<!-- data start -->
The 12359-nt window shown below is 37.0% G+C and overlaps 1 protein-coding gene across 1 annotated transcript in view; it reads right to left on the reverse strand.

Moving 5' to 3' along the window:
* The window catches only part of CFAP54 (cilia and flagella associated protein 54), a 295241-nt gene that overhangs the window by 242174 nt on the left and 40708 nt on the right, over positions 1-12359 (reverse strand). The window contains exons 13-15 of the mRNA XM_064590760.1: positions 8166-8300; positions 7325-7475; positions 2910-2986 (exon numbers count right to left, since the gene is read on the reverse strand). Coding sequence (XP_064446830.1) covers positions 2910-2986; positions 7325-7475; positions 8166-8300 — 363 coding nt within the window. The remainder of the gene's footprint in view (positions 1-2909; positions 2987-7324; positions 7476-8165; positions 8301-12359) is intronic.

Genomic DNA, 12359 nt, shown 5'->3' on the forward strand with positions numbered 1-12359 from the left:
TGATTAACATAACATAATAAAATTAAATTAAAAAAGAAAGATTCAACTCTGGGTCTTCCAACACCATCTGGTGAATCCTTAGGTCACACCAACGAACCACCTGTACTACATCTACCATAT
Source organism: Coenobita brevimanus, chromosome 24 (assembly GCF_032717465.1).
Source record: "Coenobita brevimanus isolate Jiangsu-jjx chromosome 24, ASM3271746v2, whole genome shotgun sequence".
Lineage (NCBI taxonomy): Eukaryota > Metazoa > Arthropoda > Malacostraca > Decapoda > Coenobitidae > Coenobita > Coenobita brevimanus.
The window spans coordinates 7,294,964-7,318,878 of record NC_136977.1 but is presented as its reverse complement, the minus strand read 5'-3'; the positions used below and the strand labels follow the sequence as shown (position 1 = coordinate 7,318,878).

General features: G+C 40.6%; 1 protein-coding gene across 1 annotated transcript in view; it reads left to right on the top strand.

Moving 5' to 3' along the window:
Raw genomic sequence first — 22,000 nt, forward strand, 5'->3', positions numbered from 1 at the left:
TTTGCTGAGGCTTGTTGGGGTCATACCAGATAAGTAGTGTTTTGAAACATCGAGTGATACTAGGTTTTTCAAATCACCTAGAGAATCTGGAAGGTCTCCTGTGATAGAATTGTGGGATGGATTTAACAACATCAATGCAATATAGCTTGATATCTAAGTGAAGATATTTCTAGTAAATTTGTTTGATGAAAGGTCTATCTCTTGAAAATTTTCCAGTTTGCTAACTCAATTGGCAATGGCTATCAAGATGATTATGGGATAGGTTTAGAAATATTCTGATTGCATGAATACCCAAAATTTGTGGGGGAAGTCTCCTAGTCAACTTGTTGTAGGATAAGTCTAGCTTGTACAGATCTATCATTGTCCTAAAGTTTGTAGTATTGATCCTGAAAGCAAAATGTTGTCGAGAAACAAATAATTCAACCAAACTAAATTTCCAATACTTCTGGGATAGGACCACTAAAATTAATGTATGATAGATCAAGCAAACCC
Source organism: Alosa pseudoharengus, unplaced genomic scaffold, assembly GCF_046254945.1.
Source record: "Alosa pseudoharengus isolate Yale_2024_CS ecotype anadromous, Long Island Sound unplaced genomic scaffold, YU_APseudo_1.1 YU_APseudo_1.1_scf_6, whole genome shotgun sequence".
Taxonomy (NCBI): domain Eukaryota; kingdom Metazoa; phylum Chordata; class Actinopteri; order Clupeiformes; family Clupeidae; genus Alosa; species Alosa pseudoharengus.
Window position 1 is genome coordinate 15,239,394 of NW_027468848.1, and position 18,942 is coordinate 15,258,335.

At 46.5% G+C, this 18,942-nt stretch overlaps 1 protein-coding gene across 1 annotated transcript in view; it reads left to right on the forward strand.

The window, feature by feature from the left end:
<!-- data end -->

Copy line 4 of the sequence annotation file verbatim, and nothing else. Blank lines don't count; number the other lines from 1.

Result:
Genomic DNA, 12359 nt, shown 5'->3' on the forward strand with positions numbered 1-12359 from the left: